Many Wives Make More Than Their Spouses, but We Probably Shouldn’t Call Them ‘Breadwinners’

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They still don’t make as much as the men who are primary earners.

By Philip N. Cohen


Telephone operators at work in Stratford, East London, circa 1950. (Photo: Keystone View/FPG/Getty Images)

Nowadays, women are much more likely to earn more income than their spouse than they used to. But this is a shift, not a revolution, because very very few women are the kind of breadwinner that some men used to be.

Using data on 18- to 64-year-old married wives and their spouses (95.5 percent of which were men) from decennial censuses and the 2014 American Community Survey, here are some facts from 2014:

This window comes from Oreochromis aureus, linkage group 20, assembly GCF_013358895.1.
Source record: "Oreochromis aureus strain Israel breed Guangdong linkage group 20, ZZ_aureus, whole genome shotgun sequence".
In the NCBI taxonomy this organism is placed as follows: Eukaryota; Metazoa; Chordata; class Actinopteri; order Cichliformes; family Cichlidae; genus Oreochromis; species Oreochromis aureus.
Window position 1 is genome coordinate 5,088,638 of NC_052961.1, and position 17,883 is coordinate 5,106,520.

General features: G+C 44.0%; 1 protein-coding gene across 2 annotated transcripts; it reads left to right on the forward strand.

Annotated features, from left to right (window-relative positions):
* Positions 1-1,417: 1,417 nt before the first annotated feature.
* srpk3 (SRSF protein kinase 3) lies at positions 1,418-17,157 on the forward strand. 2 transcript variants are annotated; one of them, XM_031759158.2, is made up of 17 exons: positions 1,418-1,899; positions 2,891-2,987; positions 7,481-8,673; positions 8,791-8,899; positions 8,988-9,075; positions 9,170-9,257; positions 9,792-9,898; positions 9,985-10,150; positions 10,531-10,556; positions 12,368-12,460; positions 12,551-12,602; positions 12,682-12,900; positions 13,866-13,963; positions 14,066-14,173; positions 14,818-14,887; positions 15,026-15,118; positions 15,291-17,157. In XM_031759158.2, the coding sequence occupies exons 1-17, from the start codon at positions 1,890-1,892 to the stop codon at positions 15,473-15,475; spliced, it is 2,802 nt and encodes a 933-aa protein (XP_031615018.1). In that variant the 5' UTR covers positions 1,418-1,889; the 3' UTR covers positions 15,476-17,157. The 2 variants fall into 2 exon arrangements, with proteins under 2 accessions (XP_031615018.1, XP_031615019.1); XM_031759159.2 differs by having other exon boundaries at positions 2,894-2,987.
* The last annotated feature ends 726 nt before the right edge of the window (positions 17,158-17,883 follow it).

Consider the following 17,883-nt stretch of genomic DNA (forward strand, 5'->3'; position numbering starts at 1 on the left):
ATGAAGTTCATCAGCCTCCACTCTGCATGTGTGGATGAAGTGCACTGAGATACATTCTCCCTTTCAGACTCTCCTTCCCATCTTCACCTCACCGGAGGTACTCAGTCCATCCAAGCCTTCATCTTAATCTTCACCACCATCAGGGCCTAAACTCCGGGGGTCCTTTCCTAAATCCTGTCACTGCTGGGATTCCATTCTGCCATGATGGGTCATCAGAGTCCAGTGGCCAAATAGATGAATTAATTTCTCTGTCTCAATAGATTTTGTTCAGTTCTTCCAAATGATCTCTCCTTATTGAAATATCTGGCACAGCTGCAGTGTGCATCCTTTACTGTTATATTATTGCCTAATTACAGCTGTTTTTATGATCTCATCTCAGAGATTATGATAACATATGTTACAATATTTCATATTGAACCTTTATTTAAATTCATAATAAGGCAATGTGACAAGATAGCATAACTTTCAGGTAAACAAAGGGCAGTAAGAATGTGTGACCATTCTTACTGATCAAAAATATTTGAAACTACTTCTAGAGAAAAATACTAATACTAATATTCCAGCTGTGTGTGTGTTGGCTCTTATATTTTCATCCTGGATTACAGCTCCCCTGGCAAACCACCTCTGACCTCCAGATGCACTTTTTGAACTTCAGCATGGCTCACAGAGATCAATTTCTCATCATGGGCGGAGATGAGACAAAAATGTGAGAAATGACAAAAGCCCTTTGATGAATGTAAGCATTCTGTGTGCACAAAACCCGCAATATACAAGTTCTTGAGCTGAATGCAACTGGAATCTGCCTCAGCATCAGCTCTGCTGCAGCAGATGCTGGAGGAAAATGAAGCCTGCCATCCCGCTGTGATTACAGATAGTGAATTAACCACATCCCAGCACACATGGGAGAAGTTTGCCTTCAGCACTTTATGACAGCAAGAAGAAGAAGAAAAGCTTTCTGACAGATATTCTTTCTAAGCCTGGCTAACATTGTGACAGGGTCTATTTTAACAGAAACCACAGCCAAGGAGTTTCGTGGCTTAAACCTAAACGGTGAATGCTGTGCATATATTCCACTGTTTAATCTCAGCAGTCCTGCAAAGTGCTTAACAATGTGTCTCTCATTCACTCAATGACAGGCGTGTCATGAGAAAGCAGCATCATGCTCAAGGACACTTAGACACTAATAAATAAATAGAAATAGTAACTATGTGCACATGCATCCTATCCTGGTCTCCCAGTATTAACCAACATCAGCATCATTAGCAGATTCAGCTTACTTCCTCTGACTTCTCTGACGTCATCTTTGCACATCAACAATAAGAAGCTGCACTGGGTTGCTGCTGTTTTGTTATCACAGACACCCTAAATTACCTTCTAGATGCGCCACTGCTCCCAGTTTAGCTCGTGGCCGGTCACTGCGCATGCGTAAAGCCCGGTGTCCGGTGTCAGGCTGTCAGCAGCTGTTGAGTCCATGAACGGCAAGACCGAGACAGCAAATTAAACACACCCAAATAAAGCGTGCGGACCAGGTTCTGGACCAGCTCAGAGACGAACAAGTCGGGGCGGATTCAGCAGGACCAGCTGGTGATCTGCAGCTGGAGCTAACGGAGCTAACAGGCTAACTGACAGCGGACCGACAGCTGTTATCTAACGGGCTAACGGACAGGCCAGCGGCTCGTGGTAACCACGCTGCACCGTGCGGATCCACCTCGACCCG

• In 2014, 25 percent of wives earned more than their spouses (up from 15 percent in 1990 and 7 percent in 1970).
  • The average wife-who-earns-more takes home 68 percent of the couple’s earnings. The average for higher-earning men is 82 percent.
  • In 40 percent of the wife-earns-more couples, she earns less than 60 percent of the total, compared with 18 percent for higher-earning men.
  • It is almost nine times more common for a husband to earn all the money than a wife (19.6 percent versus 2.3 percent).

Here is the distribution of income in married couples (wife ages 18–64; the bars add to 100 percent):


Male and female breadwinners are not equivalent; making $0.01 more than your spouse doesn’t make you a 1950s breadwinner, or the “primary earner” of the family.



This story originally appeared on Sociological Images, a Pacific Standard partner site, as “25% of Wives Earn More Than Their Spouses, but We Probably Shouldn’t Call Them ‘Breadwinners.’”